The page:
IDF spokesperson Daniel Hargari said at a press conference Thursday there was no strike on the aid convoy. “I want to repeat that. No IDF strike was conducted towards the aid convoy. On the contrary, the IDF was there conducting a humanitarian operation,” he said.

What is the humanitarian situation in Gaza?

More than a half a million people in Gaza are on the brink of famine, United Nations agencies warned on Tuesday, as the war in the enclave stretches towards the five-month mark.

The UN Office for the Coordination of Humanitarian Affairs said at least 576,000 people across Gaza are “facing catastrophic levels of deprivation and starvation.” Meanwhile, the UN World Food Programme (WFP) warned “of a real prospect of famine by May, with 500,000 people at risk if the threat is allowed to materialize.”

“Today, food aid is required by almost the entire population of 2.2 million people. Gaza is seeing the worst level of child malnutrition anywhere in the world,” Carl Skau, WFP Deputy Executive Director, told the Security Council during its Tuesday session. “One child in every six under the age of 2 is acutely malnourished.”

Aid has been so sparse that, when available, it has often prompted panic. Jan Egeland, the Secretary-General of the Norwegian Refugee Council, warned of chaotic scenes around aid trucks in Gaza, during an interview with CNN’s Christiane Amanpour earlier this week.

“The chaos, yes, around the aid line is becoming worse and worse because there’s so little aid coming in,” he said.

“Today, I’m pretty shaken actually from what I saw,” he went on. “The minute we crossed the border … you see the aid trucks going full speed down the road, being chased by gangs of youth who jumped the trucks and before our eyes, loot mattresses, blankets, food, et cetera, to the desperate people outside who want to get some aid.”

What this means for the war

Thursday’s tragedy represented one of the deadliest single incidents in Gaza since Israel’s war against Hamas began.

And it came at a critical time for the conflict, with negotiations between Israel and Hamas on a deal to pause fighting and allow humanitarian aid into Gaza reaching a potentially pivotal moment.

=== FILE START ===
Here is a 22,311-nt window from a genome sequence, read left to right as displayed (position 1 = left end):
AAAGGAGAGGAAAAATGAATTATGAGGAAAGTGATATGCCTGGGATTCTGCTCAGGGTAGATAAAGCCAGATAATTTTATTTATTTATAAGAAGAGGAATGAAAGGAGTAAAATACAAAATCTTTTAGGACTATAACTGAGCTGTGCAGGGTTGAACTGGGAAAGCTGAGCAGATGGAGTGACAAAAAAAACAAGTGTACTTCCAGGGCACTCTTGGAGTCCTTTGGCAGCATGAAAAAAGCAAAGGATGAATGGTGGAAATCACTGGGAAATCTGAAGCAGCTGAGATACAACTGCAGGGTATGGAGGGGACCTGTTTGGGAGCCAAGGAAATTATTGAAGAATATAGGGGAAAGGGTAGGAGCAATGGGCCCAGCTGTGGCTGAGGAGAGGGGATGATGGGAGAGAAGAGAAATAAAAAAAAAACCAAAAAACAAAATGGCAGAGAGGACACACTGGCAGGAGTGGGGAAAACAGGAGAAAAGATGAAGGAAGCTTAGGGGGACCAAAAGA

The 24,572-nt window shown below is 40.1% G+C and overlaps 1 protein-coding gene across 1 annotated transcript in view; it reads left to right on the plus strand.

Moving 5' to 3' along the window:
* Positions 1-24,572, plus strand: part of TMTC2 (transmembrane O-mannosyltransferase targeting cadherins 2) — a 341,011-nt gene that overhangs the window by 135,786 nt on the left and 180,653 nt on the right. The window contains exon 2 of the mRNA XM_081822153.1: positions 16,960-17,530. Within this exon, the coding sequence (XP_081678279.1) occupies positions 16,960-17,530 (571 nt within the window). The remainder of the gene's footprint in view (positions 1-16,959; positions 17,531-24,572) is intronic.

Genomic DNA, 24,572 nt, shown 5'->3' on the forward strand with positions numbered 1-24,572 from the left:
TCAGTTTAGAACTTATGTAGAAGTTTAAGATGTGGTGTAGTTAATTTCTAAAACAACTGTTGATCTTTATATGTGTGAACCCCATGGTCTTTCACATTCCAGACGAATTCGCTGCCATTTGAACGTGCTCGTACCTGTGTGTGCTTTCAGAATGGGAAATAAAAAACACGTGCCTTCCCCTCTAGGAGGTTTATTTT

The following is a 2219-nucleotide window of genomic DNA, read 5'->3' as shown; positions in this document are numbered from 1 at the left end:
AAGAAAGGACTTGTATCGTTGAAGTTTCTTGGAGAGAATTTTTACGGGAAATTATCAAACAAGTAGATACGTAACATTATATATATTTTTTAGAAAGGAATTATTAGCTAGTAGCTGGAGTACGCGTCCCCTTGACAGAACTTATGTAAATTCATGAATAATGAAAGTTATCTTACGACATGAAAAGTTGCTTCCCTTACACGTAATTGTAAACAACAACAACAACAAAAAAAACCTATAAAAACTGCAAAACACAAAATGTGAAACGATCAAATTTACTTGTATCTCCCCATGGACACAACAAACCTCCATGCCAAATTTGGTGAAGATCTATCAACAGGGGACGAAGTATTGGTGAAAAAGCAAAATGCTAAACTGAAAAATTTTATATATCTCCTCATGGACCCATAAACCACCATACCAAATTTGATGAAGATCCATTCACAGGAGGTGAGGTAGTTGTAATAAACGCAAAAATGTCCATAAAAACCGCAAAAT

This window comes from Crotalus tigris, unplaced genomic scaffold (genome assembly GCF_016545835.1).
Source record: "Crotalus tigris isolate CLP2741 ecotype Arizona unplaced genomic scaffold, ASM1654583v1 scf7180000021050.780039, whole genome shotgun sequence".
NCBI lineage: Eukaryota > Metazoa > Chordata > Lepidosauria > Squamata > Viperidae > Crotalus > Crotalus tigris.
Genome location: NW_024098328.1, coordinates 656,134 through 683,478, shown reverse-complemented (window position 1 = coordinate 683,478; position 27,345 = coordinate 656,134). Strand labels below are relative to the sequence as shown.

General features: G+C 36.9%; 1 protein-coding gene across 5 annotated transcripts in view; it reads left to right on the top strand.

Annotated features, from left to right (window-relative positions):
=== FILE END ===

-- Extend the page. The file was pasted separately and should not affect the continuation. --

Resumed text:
Hamas senior member Izzat Al-Risheq warned that the killing of people collecting aid from trucks in Gaza could lead to the failure of ongoing talks.

“Negotiations are not an open process,” he said in a statement published by the Hamas on Telegram.

“We will not allow for the pathway of the negotiations…[to become] a cover for the enemy’s continued crimes against our people in the Gaza Strip,” Al-Risheq said.

A spokesperson for the US National Security Council said Thursday the White House is looking into the scenes, calling it a “serious incident” and also using its statement to urge for a temporary ceasefire in the war.

“This is a serious incident and we are looking into the reports. We mourn the loss of innocent life and recognize the dire humanitarian situation in Gaza, where innocent Palestinians are just trying to feed their families.”

“This underscores the importance of expanding and sustaining the flow of humanitarian assistance into Gaza, including through a potential temporary ceasefire,” the statement said. “We continue to work day and night to achieve that outcome.”

President Joe Biden said Monday during an appearance at an ice cream shop in New York City that he hoped there would be a ceasefire in the Israel-Hamas conflict by “next Monday,” though officials from Israel, Hamas and Qatar – which is helping mediate negotiations – distanced themselves from that timeline.

Biden said Thursday “there are two competing versions of what happened” that his administration is looking into. When asked by CNN’s Arlette Saenz at the White House on Thursday if he worried the deaths would complicate negotiations, Biden responded: “Oh, I know it will.” But he still expressed optimism that a deal on the hostages and a potential ceasefire could be reached soon.


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Carnage at Gaza food aid site amid Israeli gunfire. Here’s what we know